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A friend recently asked me the meaning of the name Madison. Although I wasn’t sure of the meaning of Madison, it prompted a discussion about the suffix ‑son, seen in a lot of names: Jefferson, Henderson, Johnson, Harrison, etc.

I suspect it comes from English, as these names seem to be English in origin, but other than that I could find no information pertaining to the suffix.

tl;dr: What is the origin and definition of the suffix ‑son?

closed as off-topic by FumbleFingers, terdon, Andrew Leach, tchrist, James McLeod Sep 2 '13 at 20:21

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    Hi and welcome to ELU. Please try searching for an answer before posting here. If you don't find a satisfactory answer, mention what you found in your question and why it was not enough. – terdon Sep 2 '13 at 16:20
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    Surely this is General Reference. My surname is Harrison - as it happens, my father's forename is Harry, but that's just coincidence. Somewhere back in history was the original Harry whose child adopted the disamguating name Harry's son = Harrison. So far as Madison is concerned, it's a variant of Mathieson meaning son of Matthew. Again, GR. – FumbleFingers Sep 2 '13 at 16:20
  • @FumbleFingers Tell me you are actually Harry Harrison, Harry's son :). Your father is not by any chance the recently deceased and much lamented author, Harry Harrison? My condolences and profound respect if so. – terdon Sep 2 '13 at 16:21
  • @terdon: Sadly, no can do. He does actually have a grandson called Harry (a nephew, not mine), but I think it's a real hassle having to disambiguate them as "Big Harry" and "Little Harry". Besides, the youngster is now physically bigger, and getting tired of the handle (16 years ago, nobody expect the now-94-year-old to be still around long enough for a problem to arise! :). I don't really understand why three generations of Loudon Wainwrights would have wanted to perpetuate this kind of "ancestor-worship". – FumbleFingers Sep 2 '13 at 16:30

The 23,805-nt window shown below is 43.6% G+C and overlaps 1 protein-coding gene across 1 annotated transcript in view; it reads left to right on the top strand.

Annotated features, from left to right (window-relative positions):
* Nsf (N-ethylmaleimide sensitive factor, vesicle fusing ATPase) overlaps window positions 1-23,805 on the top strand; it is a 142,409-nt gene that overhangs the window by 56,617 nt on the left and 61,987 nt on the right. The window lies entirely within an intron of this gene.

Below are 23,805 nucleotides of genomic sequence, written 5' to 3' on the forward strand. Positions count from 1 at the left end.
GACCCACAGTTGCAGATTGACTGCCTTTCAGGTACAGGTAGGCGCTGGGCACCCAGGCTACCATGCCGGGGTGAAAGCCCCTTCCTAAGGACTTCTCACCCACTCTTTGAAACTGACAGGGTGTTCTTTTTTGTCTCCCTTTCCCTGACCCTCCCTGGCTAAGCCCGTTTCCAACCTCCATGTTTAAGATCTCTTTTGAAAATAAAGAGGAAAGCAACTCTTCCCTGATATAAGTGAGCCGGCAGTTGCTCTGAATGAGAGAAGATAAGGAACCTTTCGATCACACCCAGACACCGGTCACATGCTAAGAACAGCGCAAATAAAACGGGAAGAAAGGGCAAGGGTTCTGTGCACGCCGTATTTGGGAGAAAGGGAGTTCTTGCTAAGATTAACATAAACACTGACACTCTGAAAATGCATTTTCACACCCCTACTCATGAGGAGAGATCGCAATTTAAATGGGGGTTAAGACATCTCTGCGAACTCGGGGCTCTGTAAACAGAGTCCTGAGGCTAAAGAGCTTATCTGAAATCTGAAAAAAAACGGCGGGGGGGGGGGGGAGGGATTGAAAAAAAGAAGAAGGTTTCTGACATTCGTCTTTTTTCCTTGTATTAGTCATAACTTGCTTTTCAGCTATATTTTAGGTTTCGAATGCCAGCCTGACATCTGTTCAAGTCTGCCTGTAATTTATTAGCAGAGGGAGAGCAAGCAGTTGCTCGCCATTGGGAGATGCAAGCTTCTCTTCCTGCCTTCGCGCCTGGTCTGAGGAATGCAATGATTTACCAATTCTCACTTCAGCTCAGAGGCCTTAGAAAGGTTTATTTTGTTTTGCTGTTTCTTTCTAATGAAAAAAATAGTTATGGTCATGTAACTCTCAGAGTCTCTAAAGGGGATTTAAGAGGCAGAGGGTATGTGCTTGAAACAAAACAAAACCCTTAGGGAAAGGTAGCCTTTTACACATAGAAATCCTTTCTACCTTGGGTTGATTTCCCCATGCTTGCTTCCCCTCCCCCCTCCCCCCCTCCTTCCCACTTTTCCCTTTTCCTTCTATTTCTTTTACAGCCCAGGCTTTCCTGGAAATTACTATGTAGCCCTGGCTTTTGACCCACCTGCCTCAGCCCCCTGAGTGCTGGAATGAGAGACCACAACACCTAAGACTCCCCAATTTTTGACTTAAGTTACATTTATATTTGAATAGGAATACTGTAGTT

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It means son. Many languages use an equivalent ending: Mendelssohn, Jespersen. Icelandic still has individualized surnames and you can find Jónsson along with a sister, Jónsdóttir.

Madison - Either means "son of Maud" or "son of Matthew," depending on your source. I was unable to find a source I would claim reliable enough to settle it, and perhaps none exists. It is very likely that there are multiple sources.

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    I don't think that Maud is likely to be right. It's very unusual for the female parent's name to be used in this way. – FumbleFingers Sep 2 '13 at 16:22
  • Unusual, yes; but not unheard of. Icelandic footballer Heiðar Helguson, for example, is named after his mother (Helga), rather than his father. @Rubric: Just to be really pernickety, you’d more accurately find Jónsson and Jónsdóttir in Icelandic. :-) – Janus Bahs Jacquet Sep 2 '13 at 16:39
  • (That’s not to say that Madison is from Maud. It might be in some cases, but most Madisons are likely from Matthew’s son, Mathi(e)son, as mentioned in @FumbleFingers’ comment to the question itself above) – Janus Bahs Jacquet Sep 2 '13 at 16:41
  • Apparently, "George" was rarely used in England until the German-born George I came to the British throne in the 18th century,, which presumably explains why there aren't many Georgesons today. There are plenty of people with surnames based on most boy's names popular in medieval times, but I don't know of anyone at all with a surname based on the popular girl's names in that link. – FumbleFingers Sep 2 '13 at 16:52
  • There is the surname "Alison." – James McLeod Sep 2 '13 at 20:25

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